August 19, 2022
“You’re just a glorified babysitter” a (non-teaching) husband ‘joked’ to his (teacher) wife.
“… I went to school, I know what teachers do and I can see what you do at home in the evenings. As long as you have something to occupy the kids with tomorrow, you’re all good.”
Are teachers trained to be experts?
After teaching grades 6 to 12 for 20 years in the UK and New Zealand and working with many educators in the U.S. and Australia, plus seeing much of the #EdChat online, I would have to partly agree with this husband. However, we the teachers are not to blame. This post is about the absence of structured, national professional development initiatives. An absence that leads to a lack of expertise, ad hoc decisions, and attempts to enhance the way that teachers occupy the time of students.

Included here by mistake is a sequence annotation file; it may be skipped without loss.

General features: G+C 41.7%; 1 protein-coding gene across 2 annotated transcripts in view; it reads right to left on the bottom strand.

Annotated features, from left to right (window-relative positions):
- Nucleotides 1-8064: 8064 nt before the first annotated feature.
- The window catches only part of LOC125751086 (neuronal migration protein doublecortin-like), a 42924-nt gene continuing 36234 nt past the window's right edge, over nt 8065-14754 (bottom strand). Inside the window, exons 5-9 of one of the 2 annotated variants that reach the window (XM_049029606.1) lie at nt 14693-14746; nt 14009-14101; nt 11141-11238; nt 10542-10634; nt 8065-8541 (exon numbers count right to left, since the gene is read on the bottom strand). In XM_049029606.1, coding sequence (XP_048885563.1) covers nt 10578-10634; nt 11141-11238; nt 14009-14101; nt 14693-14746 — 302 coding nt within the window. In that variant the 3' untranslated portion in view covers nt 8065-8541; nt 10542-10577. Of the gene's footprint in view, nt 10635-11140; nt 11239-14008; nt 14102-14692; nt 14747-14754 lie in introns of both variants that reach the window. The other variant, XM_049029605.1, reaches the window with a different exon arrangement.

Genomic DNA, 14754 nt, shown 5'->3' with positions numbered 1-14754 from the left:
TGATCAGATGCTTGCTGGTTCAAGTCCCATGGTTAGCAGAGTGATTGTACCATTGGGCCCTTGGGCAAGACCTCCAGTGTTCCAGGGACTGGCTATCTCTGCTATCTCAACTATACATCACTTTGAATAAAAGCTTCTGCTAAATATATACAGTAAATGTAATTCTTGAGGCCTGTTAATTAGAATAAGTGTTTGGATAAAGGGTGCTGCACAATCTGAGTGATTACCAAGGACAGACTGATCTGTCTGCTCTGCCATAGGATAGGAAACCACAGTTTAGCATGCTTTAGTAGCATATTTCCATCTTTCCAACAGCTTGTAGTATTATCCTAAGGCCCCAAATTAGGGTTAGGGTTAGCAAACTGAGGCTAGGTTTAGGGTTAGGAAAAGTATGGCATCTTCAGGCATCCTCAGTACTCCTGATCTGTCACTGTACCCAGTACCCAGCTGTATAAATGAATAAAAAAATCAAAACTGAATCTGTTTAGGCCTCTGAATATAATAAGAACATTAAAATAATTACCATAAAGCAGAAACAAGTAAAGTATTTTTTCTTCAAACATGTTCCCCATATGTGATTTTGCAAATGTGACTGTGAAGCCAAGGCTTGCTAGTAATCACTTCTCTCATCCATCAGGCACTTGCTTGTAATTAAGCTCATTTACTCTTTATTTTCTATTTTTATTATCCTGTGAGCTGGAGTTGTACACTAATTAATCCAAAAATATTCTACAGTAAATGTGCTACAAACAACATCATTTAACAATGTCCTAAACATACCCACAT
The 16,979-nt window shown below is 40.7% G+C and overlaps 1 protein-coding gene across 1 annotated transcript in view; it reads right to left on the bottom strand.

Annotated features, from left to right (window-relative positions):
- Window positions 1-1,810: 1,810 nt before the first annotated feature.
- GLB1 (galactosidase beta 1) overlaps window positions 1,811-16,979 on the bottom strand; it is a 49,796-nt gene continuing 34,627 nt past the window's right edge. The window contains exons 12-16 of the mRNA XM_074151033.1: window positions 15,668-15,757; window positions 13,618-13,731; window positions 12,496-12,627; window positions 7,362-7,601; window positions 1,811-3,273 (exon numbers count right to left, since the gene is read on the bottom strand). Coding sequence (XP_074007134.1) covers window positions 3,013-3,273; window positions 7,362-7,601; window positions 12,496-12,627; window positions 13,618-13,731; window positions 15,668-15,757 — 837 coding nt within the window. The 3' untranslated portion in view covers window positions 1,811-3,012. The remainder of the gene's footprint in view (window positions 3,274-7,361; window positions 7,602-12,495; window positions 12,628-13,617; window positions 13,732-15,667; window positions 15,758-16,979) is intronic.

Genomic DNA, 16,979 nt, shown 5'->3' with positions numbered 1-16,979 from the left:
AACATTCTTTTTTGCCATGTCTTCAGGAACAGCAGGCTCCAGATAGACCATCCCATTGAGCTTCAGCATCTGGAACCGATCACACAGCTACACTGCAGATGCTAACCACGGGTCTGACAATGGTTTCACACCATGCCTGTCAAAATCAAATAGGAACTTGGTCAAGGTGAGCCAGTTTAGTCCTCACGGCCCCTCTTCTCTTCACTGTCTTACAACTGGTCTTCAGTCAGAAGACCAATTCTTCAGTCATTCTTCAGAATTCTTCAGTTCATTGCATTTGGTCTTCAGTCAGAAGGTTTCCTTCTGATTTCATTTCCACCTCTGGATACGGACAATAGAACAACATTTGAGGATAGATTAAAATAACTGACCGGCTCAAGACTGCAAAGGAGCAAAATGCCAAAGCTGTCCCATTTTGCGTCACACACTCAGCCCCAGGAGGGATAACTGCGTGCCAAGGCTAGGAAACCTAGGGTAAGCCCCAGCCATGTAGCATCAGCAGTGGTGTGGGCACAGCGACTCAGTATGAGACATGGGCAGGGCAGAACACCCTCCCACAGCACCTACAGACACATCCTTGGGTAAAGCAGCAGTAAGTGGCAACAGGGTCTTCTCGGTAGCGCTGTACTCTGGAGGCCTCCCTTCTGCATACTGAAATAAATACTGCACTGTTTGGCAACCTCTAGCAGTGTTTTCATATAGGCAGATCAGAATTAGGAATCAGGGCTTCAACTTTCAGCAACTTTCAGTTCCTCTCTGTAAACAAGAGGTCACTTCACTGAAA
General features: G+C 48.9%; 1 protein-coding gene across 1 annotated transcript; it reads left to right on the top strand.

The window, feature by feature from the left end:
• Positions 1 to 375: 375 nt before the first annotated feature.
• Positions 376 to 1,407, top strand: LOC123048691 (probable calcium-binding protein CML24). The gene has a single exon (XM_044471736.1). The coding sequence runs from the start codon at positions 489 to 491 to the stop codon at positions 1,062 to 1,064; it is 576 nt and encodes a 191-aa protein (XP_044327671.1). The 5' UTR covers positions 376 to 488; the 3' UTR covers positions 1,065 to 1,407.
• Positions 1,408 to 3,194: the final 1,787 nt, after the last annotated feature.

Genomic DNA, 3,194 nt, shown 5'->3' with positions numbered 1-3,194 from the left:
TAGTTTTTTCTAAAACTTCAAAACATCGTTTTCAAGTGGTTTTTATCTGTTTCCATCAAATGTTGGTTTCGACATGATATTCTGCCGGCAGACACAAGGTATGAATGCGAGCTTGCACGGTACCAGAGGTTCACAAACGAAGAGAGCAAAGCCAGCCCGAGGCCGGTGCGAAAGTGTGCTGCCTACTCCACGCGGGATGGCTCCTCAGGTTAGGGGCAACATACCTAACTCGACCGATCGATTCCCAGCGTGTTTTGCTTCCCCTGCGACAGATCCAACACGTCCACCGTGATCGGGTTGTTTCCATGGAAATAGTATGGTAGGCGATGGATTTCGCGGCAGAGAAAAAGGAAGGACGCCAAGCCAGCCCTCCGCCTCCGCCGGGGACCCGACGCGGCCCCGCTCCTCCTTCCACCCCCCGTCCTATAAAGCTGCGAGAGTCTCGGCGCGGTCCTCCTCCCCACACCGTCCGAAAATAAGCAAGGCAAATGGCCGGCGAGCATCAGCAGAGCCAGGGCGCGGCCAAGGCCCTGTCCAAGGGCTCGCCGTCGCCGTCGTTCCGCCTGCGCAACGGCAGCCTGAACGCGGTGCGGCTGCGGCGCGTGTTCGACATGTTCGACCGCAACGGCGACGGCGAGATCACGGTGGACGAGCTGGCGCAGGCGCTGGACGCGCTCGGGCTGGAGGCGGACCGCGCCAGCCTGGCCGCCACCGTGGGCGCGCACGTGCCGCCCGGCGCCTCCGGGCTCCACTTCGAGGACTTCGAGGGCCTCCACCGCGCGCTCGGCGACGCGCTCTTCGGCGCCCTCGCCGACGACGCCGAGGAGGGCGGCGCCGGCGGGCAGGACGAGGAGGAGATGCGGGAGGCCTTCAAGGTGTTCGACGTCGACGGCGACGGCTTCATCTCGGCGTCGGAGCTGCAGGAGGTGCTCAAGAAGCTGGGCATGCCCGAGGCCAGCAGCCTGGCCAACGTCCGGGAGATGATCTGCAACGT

Training for survival
Most teacher training around the world consists of a year, normally post-degree, where you are essentially trained to survive your first year in teaching. This limited time frame leads to a narrow focus on organization, resources for curriculum, and classroom management. Once this training is over, you start your…